A global pandemic. Awareness of systemic racism. Calls for justice. Calls for order. How can a high school teacher support and encourage students as they’re receiving messages of division and marginalization during a social quarantine? I’m not sure, but I’m going to try to share some positive thoughts on inclusivity, unity, and hope and see what happens.
Human connections bring meaning to our lives. The love of a family member or a friend makes us feel safe and valued, encouraging us to return that love and support. These are the threads that build the fabric of a community. When someone threatens this community, fear and anger drive us to push back this threat creating a division between “us” and “them.” When we let fear and anger drive our actions, the healthy intention to protect our loved ones actually creates division and conflict.
An alternative response to a threat is to seek understanding. Is the threat simply someone who looks or thinks differently than me? Is the threat from someone who feels angry or afraid? If I respond with compassion, support, and love, can I deescalate a situation and build a bridge instead of creating division?
Unfortunately, in today’s society, we value identities more than communities. I am a man, not a woman. I am white, not black. I am a Democrat, not a Republican. I attended private school, not public school. These features, some of which I was born into and some that I chose, direct me towards groups of people who will agree with me and support me. They also tell me where to buy my clothes, what neighborhoods to live in, which news channel to watch, and what jobs to apply for. Quickly, my whole life experience is reinforcing attachment to a particular identity, and that attachment inhibits me from being a bridge for diversity.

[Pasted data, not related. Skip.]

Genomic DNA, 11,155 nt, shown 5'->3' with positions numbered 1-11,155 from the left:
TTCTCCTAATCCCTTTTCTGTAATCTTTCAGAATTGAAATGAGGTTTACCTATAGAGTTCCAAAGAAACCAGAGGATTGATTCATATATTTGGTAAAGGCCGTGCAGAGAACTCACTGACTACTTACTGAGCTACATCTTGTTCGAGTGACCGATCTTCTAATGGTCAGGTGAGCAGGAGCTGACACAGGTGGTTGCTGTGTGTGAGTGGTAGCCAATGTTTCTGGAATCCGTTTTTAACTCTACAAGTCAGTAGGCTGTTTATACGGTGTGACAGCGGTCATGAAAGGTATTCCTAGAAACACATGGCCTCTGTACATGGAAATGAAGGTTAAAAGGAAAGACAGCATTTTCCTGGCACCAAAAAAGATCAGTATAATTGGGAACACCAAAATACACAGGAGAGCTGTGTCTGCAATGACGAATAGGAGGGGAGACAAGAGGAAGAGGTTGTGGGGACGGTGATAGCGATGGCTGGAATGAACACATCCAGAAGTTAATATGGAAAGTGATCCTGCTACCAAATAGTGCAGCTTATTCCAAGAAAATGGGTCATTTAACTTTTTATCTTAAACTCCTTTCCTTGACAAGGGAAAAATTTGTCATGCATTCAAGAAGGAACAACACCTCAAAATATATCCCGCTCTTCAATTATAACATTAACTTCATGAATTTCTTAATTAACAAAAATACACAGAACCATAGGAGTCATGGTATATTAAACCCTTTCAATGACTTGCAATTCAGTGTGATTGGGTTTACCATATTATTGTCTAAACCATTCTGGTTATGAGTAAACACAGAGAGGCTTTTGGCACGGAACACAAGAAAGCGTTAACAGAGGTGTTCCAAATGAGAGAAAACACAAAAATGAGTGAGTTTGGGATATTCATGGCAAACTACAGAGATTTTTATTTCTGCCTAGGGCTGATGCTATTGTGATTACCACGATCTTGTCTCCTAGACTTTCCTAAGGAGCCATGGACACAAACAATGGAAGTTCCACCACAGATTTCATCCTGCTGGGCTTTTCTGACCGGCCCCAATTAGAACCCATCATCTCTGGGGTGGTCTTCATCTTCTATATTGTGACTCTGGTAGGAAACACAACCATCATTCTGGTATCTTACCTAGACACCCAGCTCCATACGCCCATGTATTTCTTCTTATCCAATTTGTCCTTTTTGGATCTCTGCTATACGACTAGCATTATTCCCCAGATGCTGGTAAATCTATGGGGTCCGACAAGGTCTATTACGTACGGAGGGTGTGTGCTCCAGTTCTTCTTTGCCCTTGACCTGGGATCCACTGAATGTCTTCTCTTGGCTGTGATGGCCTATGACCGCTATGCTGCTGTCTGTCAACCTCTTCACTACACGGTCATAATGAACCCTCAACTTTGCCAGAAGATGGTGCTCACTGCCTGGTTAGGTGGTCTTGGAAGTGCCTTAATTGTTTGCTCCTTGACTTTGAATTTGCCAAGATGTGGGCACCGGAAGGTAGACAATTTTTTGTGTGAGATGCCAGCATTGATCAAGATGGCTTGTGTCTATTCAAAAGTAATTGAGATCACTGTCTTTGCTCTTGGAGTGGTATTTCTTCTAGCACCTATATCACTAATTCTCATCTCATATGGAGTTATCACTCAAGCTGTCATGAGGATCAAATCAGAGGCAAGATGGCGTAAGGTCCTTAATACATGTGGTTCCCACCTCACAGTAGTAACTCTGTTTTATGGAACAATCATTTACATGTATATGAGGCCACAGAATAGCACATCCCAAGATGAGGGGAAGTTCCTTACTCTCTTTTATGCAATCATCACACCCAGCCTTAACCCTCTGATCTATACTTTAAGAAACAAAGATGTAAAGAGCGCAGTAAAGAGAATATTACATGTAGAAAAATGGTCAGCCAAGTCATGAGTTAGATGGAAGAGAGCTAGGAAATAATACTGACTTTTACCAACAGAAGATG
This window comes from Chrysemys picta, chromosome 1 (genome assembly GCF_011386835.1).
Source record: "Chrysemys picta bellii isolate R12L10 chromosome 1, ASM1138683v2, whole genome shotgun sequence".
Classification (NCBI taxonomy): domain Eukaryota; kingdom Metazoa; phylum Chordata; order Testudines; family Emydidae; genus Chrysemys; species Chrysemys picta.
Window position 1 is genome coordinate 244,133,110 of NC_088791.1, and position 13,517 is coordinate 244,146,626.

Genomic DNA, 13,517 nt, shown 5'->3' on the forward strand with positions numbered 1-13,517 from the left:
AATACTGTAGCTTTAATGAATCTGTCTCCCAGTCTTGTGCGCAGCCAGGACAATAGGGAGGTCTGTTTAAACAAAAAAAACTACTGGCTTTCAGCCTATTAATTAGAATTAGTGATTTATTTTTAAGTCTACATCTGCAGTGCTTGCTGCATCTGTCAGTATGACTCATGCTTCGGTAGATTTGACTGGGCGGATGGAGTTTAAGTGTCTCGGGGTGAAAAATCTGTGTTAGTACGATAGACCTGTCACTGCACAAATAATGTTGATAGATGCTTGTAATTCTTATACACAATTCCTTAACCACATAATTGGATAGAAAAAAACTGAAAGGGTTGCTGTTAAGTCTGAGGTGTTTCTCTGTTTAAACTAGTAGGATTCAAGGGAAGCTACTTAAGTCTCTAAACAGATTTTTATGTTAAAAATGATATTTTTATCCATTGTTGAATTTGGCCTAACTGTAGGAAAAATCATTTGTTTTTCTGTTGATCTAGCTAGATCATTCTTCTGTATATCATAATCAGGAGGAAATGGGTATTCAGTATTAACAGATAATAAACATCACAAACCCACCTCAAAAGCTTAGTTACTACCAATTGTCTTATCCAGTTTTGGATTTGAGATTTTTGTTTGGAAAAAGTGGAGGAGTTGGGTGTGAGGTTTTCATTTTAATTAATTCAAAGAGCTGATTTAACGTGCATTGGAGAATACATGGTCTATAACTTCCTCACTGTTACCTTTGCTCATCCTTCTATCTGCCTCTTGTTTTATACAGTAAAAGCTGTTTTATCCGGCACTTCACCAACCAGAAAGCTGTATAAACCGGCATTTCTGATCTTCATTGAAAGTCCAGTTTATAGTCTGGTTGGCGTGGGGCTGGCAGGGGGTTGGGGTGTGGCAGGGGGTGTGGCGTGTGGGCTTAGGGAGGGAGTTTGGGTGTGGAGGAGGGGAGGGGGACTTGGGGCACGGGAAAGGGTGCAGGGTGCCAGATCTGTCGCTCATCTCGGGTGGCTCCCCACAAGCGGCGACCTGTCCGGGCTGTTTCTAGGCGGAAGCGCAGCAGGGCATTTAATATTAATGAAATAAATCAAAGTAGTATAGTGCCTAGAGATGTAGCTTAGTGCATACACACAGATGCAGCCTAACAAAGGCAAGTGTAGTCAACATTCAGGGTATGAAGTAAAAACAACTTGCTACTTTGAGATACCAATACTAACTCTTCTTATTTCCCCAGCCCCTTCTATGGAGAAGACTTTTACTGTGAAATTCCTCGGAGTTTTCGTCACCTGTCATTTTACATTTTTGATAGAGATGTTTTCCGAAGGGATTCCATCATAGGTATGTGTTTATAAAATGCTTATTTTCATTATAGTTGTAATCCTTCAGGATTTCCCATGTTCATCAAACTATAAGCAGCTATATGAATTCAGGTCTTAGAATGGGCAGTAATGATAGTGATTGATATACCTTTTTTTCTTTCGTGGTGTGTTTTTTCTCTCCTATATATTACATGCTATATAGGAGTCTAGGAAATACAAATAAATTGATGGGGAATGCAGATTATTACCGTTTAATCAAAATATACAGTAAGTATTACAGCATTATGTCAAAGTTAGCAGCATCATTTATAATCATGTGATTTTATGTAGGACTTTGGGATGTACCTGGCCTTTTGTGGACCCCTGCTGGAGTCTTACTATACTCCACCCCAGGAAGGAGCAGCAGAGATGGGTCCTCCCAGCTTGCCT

So what if we valued community more than identity? What if I cared more about helping people who look and think differently from me to feel safe in my community than protecting my community from outsiders? What if I prioritized listening to and understanding our differences rather than pushing my beliefs on others? As a white man in America, I live with privilege. What if we all used our privilege to lift up the marginalized instead of simply reinforcing our own privilege?
In order to build a better future for our children and grandchildren, we must overcome the divisions in our society and work together to find solutions that benefit all parties. We must listen and love instead of blaming and withdrawing. As we face the challenges of COVID-19, institutional racism, and political division, let’s have conversations that unite us towards understanding and long-term solutions. This starts by each of us facing the anger, fear, and greed within, accepting that change is fundamental truth, and committing to embracing the future with love, compassion, and faith as we address these difficult issues. Let us stand together to build a brighter future for everyone.